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Fundamentals of Gift Administration

Have you heard this one? An elderly woman decided to make one large charitable gift this year in December but she was not sure which of three worthy organizations to support. In April, as a test, she sent each organization a $100 contribution. The first organization processed the gift according to its usual standards and the donor received a pre-printed receipt ten days later. The second organization temporarily misplaced the check, deposited it a month after it was received, and sent a form letter the following week. At the third organization, the person who opens all gift envelopes immediately wrote a personalized letter acknowledging the gift and the executive director signed the letter, added a personal note and put it in the mail. Which organization is more likely to get the large year-end contribution?

Gift acknowledgement, tracking, and reporting are functions of gift administration. Planned gifts—usually given with assets accumulated over many years—often require additional administrative expertise and oversight than annual gifts—frequently given out of current income. Let’s look at each of these functions, one at a time.

Acknowledging gifts
An acknowledgment letter is a written expression of gratitude for a contribution sent by the organization to the donor that complies with IRS requirements for the type of gift received. (Yes, different types of gifts have specific requirements.)

It must be prompt. I recommend your gift acceptance policies include a provision that IRS-compliant acknowledgements are sent within two business days of receipt of gifts. The deadline may be extended for exceptional circumstances but putting the customary expectation in writing and holding staff members responsible encourages timely acknowledgements. Such thank you letters should also be warm and personal—just the kind of letter you would like to receive.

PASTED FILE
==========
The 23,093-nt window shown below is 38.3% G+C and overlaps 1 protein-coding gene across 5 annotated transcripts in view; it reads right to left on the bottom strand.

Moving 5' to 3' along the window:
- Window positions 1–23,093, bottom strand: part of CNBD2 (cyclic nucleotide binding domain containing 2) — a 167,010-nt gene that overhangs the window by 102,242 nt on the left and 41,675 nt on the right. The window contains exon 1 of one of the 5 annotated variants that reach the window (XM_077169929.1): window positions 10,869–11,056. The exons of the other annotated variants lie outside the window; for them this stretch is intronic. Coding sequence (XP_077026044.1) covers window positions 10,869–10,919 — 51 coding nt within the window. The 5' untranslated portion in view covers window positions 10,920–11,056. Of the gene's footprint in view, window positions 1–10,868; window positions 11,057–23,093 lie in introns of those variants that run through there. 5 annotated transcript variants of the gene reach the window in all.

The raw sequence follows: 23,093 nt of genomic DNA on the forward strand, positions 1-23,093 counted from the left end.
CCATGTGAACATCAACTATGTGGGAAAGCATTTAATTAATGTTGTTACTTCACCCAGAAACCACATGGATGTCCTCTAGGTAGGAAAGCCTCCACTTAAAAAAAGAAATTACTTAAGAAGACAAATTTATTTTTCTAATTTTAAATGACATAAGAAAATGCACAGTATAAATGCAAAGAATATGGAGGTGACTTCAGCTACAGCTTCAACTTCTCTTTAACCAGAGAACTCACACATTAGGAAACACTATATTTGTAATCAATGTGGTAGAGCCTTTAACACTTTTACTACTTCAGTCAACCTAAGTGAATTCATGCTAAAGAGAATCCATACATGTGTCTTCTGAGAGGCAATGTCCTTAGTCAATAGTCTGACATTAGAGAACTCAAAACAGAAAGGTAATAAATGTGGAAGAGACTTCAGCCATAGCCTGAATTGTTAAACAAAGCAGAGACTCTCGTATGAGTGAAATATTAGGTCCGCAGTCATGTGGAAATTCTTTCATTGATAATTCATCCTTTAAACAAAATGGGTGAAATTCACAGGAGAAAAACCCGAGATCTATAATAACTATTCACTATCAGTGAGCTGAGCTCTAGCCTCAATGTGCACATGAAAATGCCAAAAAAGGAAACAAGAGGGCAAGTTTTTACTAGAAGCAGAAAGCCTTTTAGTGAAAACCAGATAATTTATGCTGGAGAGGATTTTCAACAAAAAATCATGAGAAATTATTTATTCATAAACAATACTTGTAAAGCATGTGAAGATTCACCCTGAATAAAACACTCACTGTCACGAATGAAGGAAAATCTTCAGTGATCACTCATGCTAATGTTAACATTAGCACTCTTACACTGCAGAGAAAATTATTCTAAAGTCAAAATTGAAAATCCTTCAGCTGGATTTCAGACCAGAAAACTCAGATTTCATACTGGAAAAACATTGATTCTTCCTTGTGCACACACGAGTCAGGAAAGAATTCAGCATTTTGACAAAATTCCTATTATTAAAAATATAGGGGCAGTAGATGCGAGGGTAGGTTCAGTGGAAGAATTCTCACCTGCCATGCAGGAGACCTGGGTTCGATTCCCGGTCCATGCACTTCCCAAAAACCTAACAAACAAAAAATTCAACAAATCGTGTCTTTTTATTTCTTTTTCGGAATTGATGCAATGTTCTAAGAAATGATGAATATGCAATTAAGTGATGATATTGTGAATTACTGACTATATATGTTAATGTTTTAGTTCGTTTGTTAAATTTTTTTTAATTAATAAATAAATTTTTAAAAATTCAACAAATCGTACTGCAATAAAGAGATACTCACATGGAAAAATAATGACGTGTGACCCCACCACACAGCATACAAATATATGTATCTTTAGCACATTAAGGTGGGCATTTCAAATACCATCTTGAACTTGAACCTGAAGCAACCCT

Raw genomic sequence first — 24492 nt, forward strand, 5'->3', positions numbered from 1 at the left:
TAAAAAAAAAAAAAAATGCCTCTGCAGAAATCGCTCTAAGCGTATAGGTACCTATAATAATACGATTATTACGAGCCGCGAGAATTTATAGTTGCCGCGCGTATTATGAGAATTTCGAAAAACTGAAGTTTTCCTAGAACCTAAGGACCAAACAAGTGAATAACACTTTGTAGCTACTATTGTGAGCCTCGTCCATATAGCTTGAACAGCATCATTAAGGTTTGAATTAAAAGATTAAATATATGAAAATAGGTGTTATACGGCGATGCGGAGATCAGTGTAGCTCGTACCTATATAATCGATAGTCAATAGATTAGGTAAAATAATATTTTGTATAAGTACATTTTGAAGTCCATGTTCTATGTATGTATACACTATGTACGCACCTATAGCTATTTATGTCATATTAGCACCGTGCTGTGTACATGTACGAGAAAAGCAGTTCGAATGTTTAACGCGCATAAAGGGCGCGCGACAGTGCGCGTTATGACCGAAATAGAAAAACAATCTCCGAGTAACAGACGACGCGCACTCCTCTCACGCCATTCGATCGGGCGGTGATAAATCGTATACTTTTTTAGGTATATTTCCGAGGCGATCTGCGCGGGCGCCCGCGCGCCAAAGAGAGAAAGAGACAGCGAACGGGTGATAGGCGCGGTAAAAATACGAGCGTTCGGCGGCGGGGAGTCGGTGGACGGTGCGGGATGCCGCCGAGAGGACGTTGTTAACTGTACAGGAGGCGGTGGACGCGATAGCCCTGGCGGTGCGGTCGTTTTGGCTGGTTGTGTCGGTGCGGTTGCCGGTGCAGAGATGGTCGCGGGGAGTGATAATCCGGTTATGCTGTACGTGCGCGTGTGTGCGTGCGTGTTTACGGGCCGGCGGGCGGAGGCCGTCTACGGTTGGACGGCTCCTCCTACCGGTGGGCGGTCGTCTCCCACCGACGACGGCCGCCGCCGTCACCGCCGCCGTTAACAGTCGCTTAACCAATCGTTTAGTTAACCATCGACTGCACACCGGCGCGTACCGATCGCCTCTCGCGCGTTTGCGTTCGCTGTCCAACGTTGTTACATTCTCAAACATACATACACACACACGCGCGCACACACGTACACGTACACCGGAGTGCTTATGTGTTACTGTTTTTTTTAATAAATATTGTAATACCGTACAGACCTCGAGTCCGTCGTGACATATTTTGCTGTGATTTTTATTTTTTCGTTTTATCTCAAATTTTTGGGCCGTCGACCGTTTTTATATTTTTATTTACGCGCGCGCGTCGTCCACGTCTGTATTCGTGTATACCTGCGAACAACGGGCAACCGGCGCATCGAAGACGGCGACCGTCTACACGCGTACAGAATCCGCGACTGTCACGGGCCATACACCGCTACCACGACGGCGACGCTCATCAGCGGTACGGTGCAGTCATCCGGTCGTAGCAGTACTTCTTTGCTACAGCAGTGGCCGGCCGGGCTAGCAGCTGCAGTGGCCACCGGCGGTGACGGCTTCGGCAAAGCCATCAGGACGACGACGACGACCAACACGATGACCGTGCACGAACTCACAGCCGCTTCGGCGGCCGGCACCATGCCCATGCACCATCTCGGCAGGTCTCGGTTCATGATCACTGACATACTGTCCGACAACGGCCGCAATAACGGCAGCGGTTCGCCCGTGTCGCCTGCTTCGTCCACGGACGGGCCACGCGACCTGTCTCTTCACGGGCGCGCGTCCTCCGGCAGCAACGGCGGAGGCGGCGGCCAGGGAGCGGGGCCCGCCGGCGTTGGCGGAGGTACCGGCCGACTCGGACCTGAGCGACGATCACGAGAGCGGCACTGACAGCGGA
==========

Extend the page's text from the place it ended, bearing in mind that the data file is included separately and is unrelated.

It must also be accurate. The Internal Revenue Service offers several valuable documents through its Website,, to help you comply with its regulations. Here are two of the most useful:

Publication 526, “Charitable Contributions,” describes contributions donors can and cannot deduct from federal income taxes, contributions of real estate and personal property, limits on deductions, and other useful information.

Publication 1771, “Charitable Contributions—Substantiation and Disclosure Requirements,” explains the federal tax law for charitable organizations that receive tax-deductible contributions and for taxpayers who make contributions. It details the requirements for written acknowledgments, defines the goods or services organizations may provide for contributions, and describes requirements for unreimbursed expenses—with many useful examples.

You’ll want to keep such publications in your office as handy references.

Accounting for and Tracking Gifts
Contributions should be recorded and deposited by the finance department within 24 hours of receipt unless special circumstances warrant further review of the gift. Some types of planned gifts, such as those with donor restrictions or made with unusual assets, will require special treatment and, usually, a written gift agreement. Gifts of certain sizes or for specific purposes will be tracked in separate funds.

Gifts must be tracked from the notification that the gift instrument has been signed, through receipt of the gift itself, to expenditure of the gift. (Endowment gifts, of course, will be invested in perpetuity, with a portion of the earnings expended annually.) Some planned gifts take years or even generations to be fully realized by the organization.

Split interest gifts—those that have two distinct parts or “interests:” a charitable interest and a non-charitable interest—often are overseen by third party gift administrators or custodial services. They provide services such as timely payments to donors and tax information to donors. Since your organization is ultimately accountable to the donor, however, you will want to monitor these services.

Reporting Gifts
Gifts are reported to donors and to the organization’s constituents and the general public, often through printed and electronic annual reports. Planned gift donors may be listed separately as members of a legacy society or heritage club. By prominently recognizing such donors, the organization not only honors the donors but also markets the planned giving program.

Requests by donors for anonymity, once accepted, must be honored. In the gift agreement, include specific instructions from the donor about expectations regarding reporting. In order to avoid using the donor’s name in internal communication, establish a separate gift name and safeguard records and files.
And remember gifts above a certain amount or particular kinds of gifts, such as closely held stock or real property, must be reported to the IRS.

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